Kevin McCloud re­veals his top 10 green he­roes

Kevin McCloud tells Is­abelle Fraser about his ‘green he­roes’, the prod­ucts that blend style with sus­tain­abil­ity

The Daily Telegraph - Property - - Front Page -

Kevin McCloud has been in­stru­men­tal in en­cour­ag­ing Bri­tons to get on and build their dream home. With a fo­cus on the en­vi­ron­ment, he’s also con­trib­uted to the pub­lic’s grow­ing con­scious­ness about be­com­ing more eco friendly.

McCloud’s top tip is that you don’t need to add hi-tech giz­mos to your house – or build it out of hay – to go green. “Start with the sim­ple things like turn­ing the ther­mo­stat down to 18 or 19 de­grees (66F) rather than 21 (69F),” he says. “We could all prob­a­bly in­su­late our at­tics more, draught-proof our win­dows and doors and fit dou­ble glaz­ing.” It doesn’t sound very Grand Designs, that’s for sure.

“In­su­la­tion may not seem sexy but it’s much cheaper and de­liv­ers quicker cash and en­ergy sav­ings than so­lar pan­els or a heat-ex­chang­ing ther­mo­dy­namic hy­brid heat pump with go­faster stripes,” he says.

For those who do want to in­vest in new ideas to help save the planet, he’s come up with a list of his “green he­roes”, the prod­ucts that rep­re­sent the best de­sign and con­struc­tion ideas to help those who want their homes to be more eco-friendly.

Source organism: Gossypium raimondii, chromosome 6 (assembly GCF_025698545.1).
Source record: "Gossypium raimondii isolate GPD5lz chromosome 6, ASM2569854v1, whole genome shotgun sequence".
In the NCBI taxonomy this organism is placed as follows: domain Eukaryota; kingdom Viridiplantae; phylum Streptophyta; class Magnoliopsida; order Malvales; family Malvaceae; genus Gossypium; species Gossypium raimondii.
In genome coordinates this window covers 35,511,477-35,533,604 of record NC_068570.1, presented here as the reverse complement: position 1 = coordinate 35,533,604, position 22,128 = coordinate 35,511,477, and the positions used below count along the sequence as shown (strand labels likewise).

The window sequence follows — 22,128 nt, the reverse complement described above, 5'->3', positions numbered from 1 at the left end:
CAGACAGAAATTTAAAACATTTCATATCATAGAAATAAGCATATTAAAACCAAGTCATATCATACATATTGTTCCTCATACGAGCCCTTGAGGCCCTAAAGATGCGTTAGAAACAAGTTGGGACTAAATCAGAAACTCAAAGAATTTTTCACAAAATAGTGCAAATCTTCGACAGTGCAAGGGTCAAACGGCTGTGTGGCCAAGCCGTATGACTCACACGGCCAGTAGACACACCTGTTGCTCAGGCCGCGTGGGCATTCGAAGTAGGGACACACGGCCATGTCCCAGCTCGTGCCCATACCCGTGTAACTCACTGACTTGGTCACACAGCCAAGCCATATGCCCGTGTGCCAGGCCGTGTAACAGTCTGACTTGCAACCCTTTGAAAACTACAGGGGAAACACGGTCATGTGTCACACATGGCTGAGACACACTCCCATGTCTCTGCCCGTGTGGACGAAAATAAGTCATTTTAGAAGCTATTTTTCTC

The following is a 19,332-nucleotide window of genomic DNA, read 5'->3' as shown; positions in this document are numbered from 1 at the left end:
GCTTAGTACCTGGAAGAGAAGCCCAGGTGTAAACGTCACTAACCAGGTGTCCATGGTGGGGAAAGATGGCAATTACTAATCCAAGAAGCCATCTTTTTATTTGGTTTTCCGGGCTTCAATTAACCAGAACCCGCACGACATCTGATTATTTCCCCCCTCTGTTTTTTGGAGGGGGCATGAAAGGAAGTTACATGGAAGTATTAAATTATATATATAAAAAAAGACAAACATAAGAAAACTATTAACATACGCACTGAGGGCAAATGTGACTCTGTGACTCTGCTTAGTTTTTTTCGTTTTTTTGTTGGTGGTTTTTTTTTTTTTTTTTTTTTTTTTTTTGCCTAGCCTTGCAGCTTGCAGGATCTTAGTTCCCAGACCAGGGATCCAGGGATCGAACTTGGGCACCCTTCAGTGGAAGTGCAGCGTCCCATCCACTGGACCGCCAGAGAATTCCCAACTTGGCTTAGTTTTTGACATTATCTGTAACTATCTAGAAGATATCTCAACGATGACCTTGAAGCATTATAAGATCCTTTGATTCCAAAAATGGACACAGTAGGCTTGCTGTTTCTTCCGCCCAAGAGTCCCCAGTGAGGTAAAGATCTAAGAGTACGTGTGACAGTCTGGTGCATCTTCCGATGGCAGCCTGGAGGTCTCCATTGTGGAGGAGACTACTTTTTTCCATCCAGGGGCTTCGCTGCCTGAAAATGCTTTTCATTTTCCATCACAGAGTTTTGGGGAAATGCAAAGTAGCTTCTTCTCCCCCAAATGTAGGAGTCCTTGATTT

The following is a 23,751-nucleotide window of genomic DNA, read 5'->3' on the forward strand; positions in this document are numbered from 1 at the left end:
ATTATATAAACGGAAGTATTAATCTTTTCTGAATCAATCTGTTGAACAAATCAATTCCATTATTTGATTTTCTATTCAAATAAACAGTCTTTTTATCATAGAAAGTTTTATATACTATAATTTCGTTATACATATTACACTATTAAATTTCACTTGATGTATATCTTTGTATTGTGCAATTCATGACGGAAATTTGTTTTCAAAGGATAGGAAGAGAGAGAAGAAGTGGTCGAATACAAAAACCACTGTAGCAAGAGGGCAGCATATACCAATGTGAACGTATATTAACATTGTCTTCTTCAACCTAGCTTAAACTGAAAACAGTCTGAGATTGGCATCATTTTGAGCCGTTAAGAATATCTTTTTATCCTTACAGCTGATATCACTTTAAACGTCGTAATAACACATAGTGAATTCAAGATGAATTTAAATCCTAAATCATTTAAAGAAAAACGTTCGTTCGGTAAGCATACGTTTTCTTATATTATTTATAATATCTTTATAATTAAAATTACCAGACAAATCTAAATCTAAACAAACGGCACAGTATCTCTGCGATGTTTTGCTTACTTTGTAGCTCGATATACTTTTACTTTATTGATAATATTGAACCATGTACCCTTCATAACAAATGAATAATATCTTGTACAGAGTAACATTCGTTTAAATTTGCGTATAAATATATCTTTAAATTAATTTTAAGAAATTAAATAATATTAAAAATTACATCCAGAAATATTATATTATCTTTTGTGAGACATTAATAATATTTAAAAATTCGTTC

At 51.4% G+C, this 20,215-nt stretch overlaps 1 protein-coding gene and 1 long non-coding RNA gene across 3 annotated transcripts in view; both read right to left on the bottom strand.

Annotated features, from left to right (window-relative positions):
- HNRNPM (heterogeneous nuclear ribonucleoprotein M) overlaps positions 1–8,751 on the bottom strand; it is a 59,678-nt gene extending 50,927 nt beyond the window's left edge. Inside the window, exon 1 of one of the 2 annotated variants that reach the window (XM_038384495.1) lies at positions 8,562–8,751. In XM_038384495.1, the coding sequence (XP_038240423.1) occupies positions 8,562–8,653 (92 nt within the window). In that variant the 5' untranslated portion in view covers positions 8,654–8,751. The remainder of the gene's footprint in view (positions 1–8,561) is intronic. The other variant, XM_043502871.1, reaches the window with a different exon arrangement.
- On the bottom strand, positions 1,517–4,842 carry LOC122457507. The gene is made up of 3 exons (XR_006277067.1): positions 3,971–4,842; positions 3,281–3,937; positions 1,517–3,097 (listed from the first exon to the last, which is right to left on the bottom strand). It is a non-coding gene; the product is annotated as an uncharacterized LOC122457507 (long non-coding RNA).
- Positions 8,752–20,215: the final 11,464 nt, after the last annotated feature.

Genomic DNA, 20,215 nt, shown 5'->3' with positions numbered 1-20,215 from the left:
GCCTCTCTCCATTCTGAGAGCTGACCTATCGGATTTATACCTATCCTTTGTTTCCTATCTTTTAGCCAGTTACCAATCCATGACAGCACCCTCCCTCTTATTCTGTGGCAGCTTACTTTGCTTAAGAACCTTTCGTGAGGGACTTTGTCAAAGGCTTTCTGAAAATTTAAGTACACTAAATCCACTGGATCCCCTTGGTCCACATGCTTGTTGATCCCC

Based in Brighton, this firm uses sus­tain­able ma­te­ri­als to cre­ate in­ter­est­ing and in­no­va­tive in­te­rior designs.

At last year’s Clerken­well De­sign Week, Claire Pot­ter made a Ghost Gear Chan­de­lier from re­cov­ered fish­ing nets while work­ing with the World Ce­tacean Al­liance. The com­pany has now turned to bot­tles, ma­nip­u­lat­ing them into unique and sculp­tural light fix­tures that catch and re­flect the light to cre­ate an eerie, trans­par­ent jel­ly­fish ef­fect. In the UK we use 38.5mil­lion of th­ese sin­gle use bot­tles ev­ery day, of which 16mil­lion are put into land­fill sites. We should not just re­cy­cle them but rein­vent them, says McCloud, “and up­cy­cle them into beau­ti­ful and use­ful ob­jects.” claire­pot­ter­de­


Eco-friendly builders can use th­ese bricks to build homes. They are made from waste by-prod­ucts, straw, earth and chalk, and are cre­ated us­ing the ex­cess heat from brick­works. hg­


Started as foam to re­place prod­ucts such as Sty­ro­foam, the peo­ple be­hind Mush­room Pack­ag­ing have started ex­per­i­ment­ing with us­ing it as in­su­la­tion as well.

Not only is MycoFoam com­postable, un­like some of its ri­vals, but it is also fire-re­sis­tant and to­tally nat­u­ral: GIY stands for grow-it-your­self.

The sub­stance is cre­ated by tak­ing agri­cul­tural waste which is then ground down, sorted and cleaned, be­fore adding mycelium, the veg­e­ta­tive root struc­ture of a mush­room. This acts as a glue, bind­ing it to­gether.

MycoFoam needs to grow for a few days be­fore it is ready to be used. eco­v­a­


Made from re­cy­cled cof­fee grounds, th­ese eco-friendly bri­quettes are a handy fuel source. Each log is made in the UK out of the grounds that come from 25 cups of cof­fee, and burns hot­ter and longer than wood. They can be used in solid fuel stoves, chimineas and open fires, and are com­pletely car­bon-neu­tral.


Af­ter heat­ing your wa­ter us­ing fuel made from cof­fee grounds, why not drink from a cup made from cof­fee husk? Th­ese el­e­gant, ce­ramic cups keep your drink hot­ter for longer while stay­ing cool to the touch, and are reusable, dish­washer-friendly and durable – they don’t chip or crack.